1. An index fund can be a mutual fund

Even though it might sound confusing, Clayton Wood, a financial planner, says a good first step in understanding that an index fund is a mutual fund, but a mutual fund is not always an index fund.

“A mutual fund is the pooling of money from multiple sources to invest in a bucket of investments usually managed by an asset manager,”says Wood. “A mutual fund’s investments are guided by its Investment Objectives, which are found in the prospectus of the fund.”

So how is an index fund different from a mutual fund? Wood says that an index fund is the pooling of money that invests in a portfolio that tracks an index, like the S&P 500.

“The investment objective of the index fund is to mirror the investments and allocations of the index that is chosen,” said Wood. 

2. Index Funds have a lower expenses

When it comes to fees, Alvin Carlos, a financial planner, says that index funds are low-cost mutual funds.

“It’s the Costco of investing,” said Carlos. “Index fund fees can be 10x lower than an averagely-priced mutual fund. Also, Index funds can give you better returns compared to a mutual fund.”

“Studies show that you can make more money by investing in low-fee index funds compared to higher-fee mutual funds,” he added. “More than 82% of mutual funds underperformed an S&P 500 index fund over the last 10 years.”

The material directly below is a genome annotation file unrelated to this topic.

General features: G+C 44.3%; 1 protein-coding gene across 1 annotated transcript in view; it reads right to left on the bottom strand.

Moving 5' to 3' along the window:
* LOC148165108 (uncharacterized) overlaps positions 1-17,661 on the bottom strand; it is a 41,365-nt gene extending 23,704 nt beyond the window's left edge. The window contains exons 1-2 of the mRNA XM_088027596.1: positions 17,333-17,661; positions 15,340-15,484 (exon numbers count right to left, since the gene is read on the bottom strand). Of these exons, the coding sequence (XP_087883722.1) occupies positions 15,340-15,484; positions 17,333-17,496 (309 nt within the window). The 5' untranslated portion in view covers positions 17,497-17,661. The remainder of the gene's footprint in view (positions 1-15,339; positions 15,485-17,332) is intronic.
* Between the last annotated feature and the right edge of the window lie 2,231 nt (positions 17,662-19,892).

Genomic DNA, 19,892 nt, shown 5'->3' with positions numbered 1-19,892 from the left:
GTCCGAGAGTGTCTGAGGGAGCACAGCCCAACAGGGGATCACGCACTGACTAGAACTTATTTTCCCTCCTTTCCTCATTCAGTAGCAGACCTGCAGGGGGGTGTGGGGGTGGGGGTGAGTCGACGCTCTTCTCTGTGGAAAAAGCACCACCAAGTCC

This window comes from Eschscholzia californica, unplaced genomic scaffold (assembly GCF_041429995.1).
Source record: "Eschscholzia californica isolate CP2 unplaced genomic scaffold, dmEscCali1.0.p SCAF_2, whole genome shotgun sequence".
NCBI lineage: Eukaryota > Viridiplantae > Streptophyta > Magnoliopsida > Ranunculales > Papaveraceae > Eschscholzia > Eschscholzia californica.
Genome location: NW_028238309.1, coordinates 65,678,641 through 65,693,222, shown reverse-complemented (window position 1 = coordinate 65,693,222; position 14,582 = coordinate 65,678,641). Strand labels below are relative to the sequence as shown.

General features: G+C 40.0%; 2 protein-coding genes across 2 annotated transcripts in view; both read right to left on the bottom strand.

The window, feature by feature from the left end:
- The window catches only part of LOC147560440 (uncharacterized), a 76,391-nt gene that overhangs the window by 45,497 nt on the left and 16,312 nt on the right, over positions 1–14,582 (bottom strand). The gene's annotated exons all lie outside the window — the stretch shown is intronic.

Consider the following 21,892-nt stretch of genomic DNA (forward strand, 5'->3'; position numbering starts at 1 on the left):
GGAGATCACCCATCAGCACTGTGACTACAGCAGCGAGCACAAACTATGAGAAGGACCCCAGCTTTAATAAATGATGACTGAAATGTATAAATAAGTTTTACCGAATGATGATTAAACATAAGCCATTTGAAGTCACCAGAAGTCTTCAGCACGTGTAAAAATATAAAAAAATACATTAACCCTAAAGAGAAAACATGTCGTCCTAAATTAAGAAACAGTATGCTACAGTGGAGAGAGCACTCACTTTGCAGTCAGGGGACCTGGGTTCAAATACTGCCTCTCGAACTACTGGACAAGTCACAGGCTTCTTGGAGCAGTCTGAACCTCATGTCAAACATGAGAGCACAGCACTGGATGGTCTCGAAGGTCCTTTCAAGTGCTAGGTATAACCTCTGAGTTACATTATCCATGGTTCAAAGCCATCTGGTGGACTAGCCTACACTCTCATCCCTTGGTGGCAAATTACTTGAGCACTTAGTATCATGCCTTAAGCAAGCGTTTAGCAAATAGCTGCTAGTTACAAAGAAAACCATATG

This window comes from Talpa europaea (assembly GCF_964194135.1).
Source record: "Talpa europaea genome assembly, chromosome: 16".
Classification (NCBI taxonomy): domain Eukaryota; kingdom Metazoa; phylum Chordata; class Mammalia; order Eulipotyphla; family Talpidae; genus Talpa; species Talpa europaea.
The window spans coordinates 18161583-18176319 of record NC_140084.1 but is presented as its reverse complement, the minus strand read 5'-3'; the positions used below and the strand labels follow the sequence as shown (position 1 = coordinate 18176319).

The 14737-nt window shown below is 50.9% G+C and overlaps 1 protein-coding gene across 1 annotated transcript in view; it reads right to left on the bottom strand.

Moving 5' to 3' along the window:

3. They have different themes

Depending on the risk you’d like to take, and how much you’d like to diversify your investment portfolio, Jay Kirkwood, a financial planner, says that it’s good to know the different themes of index funds versus mutual funds.

“An index fund will track a specific index of stocks. You may be familiar with some such as the Nasdaq, S&P 500 and the Dow Jones,” said Kirkwood. “Other mutual funds may focus on a specific theme such as emerging markets and growth stocks.”

4. Mutual funds are managed by professionals

If you’re looking to have a professional in charge of your investments, Amy Richardson, a financial planner with Schwab Intelligent Portfolios Premium, said that mutual funds are managed by professional money managers for a fee.

“With actively managed funds, managers invest with the goal of beating a benchmark. Costs of actively managed funds are typically higher given the potential for outperformance,” said Richardson. “Most actively managed funds are mutual funds, but there are also many index mutual funds.”

5. Mutual funds experience capital gain distributions

One of the biggest differences between mutual funds and index funds is when taxable events occur for each.

“Mutual funds experience capital gains distributions which is a taxable event to an investor (even if the shareholder has not sold any of their shares) while ETFs typically do not,” Richardson explained. “Mutual funds are required by law to make capital gains distributions to shareholders.”

“The distribution represents the net gains from the sale of the investments throughout the year in the fund,” she added. “Since ETFs are typically passive investments that track an index, an investor typically does not realize a taxable event until they sell their investment.”


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